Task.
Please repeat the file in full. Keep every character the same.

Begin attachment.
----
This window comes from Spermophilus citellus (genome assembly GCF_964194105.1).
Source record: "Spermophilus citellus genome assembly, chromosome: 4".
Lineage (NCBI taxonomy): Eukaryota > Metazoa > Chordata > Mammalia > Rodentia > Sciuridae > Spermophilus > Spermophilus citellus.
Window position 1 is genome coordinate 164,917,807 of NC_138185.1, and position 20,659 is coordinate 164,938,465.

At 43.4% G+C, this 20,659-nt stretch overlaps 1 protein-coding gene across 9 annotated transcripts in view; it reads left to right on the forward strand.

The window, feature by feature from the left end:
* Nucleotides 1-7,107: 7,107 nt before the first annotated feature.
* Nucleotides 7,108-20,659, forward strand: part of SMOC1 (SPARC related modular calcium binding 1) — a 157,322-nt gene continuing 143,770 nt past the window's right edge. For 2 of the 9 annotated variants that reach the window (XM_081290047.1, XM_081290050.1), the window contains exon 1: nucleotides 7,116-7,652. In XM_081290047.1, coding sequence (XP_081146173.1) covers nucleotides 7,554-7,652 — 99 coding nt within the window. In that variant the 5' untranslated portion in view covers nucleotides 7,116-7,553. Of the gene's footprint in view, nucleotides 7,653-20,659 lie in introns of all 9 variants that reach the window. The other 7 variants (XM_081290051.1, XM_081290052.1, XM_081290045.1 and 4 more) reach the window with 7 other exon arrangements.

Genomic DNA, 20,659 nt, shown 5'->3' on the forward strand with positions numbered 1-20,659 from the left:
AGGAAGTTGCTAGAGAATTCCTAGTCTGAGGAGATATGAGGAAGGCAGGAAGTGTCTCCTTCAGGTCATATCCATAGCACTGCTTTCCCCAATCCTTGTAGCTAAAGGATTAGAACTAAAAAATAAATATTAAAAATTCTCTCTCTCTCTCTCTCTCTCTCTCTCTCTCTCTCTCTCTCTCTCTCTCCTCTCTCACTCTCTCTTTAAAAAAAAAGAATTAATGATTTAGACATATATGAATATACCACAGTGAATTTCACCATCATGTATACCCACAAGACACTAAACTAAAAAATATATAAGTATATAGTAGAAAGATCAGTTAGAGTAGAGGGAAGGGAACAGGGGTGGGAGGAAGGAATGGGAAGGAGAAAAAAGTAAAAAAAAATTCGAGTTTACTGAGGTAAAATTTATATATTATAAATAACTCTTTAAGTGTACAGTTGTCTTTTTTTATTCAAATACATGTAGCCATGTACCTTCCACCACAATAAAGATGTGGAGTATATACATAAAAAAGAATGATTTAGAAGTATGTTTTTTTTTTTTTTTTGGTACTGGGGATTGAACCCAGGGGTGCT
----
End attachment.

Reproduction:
This window comes from Spermophilus citellus (genome assembly GCF_964194105.1).
Source record: "Spermophilus citellus genome assembly, chromosome: 4".
Lineage (NCBI taxonomy): Eukaryota > Metazoa > Chordata > Mammalia > Rodentia > Sciuridae > Spermophilus > Spermophilus citellus.
Window position 1 is genome coordinate 164,917,807 of NC_138185.1, and position 20,659 is coordinate 164,938,465.

At 43.4% G+C, this 20,659-nt stretch overlaps 1 protein-coding gene across 9 annotated transcripts in view; it reads left to right on the forward strand.

The window, feature by feature from the left end:
* Nucleotides 1-7,107: 7,107 nt before the first annotated feature.
* Nucleotides 7,108-20,659, forward strand: part of SMOC1 (SPARC related modular calcium binding 1) — a 157,322-nt gene continuing 143,770 nt past the window's right edge. For 2 of the 9 annotated variants that reach the window (XM_081290047.1, XM_081290050.1), the window contains exon 1: nucleotides 7,116-7,652. In XM_081290047.1, coding sequence (XP_081146173.1) covers nucleotides 7,554-7,652 — 99 coding nt within the window. In that variant the 5' untranslated portion in view covers nucleotides 7,116-7,553. Of the gene's footprint in view, nucleotides 7,653-20,659 lie in introns of all 9 variants that reach the window. The other 7 variants (XM_081290051.1, XM_081290052.1, XM_081290045.1 and 4 more) reach the window with 7 other exon arrangements.

Genomic DNA, 20,659 nt, shown 5'->3' on the forward strand with positions numbered 1-20,659 from the left:
AGGAAGTTGCTAGAGAATTCCTAGTCTGAGGAGATATGAGGAAGGCAGGAAGTGTCTCCTTCAGGTCATATCCATAGCACTGCTTTCCCCAATCCTTGTAGCTAAAGGATTAGAACTAAAAAATAAATATTAAAAATTCTCTCTCTCTCTCTCTCTCTCTCTCTCTCTCTCTCTCTCTCTCTCTCTCCTCTCTCACTCTCTCTTTAAAAAAAAAGAATTAATGATTTAGACATATATGAATATACCACAGTGAATTTCACCATCATGTATACCCACAAGACACTAAACTAAAAAATATATAAGTATATAGTAGAAAGATCAGTTAGAGTAGAGGGAAGGGAACAGGGGTGGGAGGAAGGAATGGGAAGGAGAAAAAAGTAAAAAAAAATTCGAGTTTACTGAGGTAAAATTTATATATTATAAATAACTCTTTAAGTGTACAGTTGTCTTTTTTTATTCAAATACATGTAGCCATGTACCTTCCACCACAATAAAGATGTGGAGTATATACATAAAAAAGAATGATTTAGAAGTATGTTTTTTTTTTTTTTTTGGTACTGGGGATTGAACCCAGGGGTGCT